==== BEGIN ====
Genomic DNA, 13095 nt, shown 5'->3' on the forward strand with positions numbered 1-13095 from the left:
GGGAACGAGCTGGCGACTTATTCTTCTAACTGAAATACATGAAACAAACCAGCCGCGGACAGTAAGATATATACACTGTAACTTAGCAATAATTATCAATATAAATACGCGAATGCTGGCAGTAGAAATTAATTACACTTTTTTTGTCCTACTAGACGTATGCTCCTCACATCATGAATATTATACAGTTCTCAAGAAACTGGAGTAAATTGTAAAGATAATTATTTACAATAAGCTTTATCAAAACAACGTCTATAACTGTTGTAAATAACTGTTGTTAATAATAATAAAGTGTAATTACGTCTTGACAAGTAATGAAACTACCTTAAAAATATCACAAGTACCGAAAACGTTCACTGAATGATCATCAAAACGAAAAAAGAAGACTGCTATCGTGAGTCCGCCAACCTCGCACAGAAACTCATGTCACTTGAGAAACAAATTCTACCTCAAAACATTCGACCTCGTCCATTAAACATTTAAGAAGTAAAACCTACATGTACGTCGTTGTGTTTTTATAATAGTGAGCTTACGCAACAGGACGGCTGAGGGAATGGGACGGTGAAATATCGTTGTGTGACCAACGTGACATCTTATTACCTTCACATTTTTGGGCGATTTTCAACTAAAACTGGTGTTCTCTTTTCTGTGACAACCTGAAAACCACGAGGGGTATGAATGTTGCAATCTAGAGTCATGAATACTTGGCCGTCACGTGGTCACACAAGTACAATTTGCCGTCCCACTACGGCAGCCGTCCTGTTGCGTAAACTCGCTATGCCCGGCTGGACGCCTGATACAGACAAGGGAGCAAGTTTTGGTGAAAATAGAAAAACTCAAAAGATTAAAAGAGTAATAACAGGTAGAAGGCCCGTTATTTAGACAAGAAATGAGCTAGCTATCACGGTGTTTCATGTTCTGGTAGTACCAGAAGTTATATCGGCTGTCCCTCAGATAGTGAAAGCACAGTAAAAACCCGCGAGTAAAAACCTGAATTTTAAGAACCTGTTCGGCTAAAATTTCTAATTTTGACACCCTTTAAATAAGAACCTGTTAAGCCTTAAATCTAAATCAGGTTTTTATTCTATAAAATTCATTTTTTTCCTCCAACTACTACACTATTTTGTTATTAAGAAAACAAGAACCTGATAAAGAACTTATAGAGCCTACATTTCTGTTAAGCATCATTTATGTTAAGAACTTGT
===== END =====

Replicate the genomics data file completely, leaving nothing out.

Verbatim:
Genomic DNA, 13095 nt, shown 5'->3' on the forward strand with positions numbered 1-13095 from the left:
GGGAACGAGCTGGCGACTTATTCTTCTAACTGAAATACATGAAACAAACCAGCCGCGGACAGTAAGATATATACACTGTAACTTAGCAATAATTATCAATATAAATACGCGAATGCTGGCAGTAGAAATTAATTACACTTTTTTTGTCCTACTAGACGTATGCTCCTCACATCATGAATATTATACAGTTCTCAAGAAACTGGAGTAAATTGTAAAGATAATTATTTACAATAAGCTTTATCAAAACAACGTCTATAACTGTTGTAAATAACTGTTGTTAATAATAATAAAGTGTAATTACGTCTTGACAAGTAATGAAACTACCTTAAAAATATCACAAGTACCGAAAACGTTCACTGAATGATCATCAAAACGAAAAAAGAAGACTGCTATCGTGAGTCCGCCAACCTCGCACAGAAACTCATGTCACTTGAGAAACAAATTCTACCTCAAAACATTCGACCTCGTCCATTAAACATTTAAGAAGTAAAACCTACATGTACGTCGTTGTGTTTTTATAATAGTGAGCTTACGCAACAGGACGGCTGAGGGAATGGGACGGTGAAATATCGTTGTGTGACCAACGTGACATCTTATTACCTTCACATTTTTGGGCGATTTTCAACTAAAACTGGTGTTCTCTTTTCTGTGACAACCTGAAAACCACGAGGGGTATGAATGTTGCAATCTAGAGTCATGAATACTTGGCCGTCACGTGGTCACACAAGTACAATTTGCCGTCCCACTACGGCAGCCGTCCTGTTGCGTAAACTCGCTATGCCCGGCTGGACGCCTGATACAGACAAGGGAGCAAGTTTTGGTGAAAATAGAAAAACTCAAAAGATTAAAAGAGTAATAACAGGTAGAAGGCCCGTTATTTAGACAAGAAATGAGCTAGCTATCACGGTGTTTCATGTTCTGGTAGTACCAGAAGTTATATCGGCTGTCCCTCAGATAGTGAAAGCACAGTAAAAACCCGCGAGTAAAAACCTGAATTTTAAGAACCTGTTCGGCTAAAATTTCTAATTTTGACACCCTTTAAATAAGAACCTGTTAAGCCTTAAATCTAAATCAGGTTTTTATTCTATAAAATTCATTTTTTTCCTCCAACTACTACACTATTTTGTTATTAAGAAAACAAGAACCTGATAAAGAACTTATAGAGCCTACATTTCTGTTAAGCATCATTTATGTTAAGAACTTGT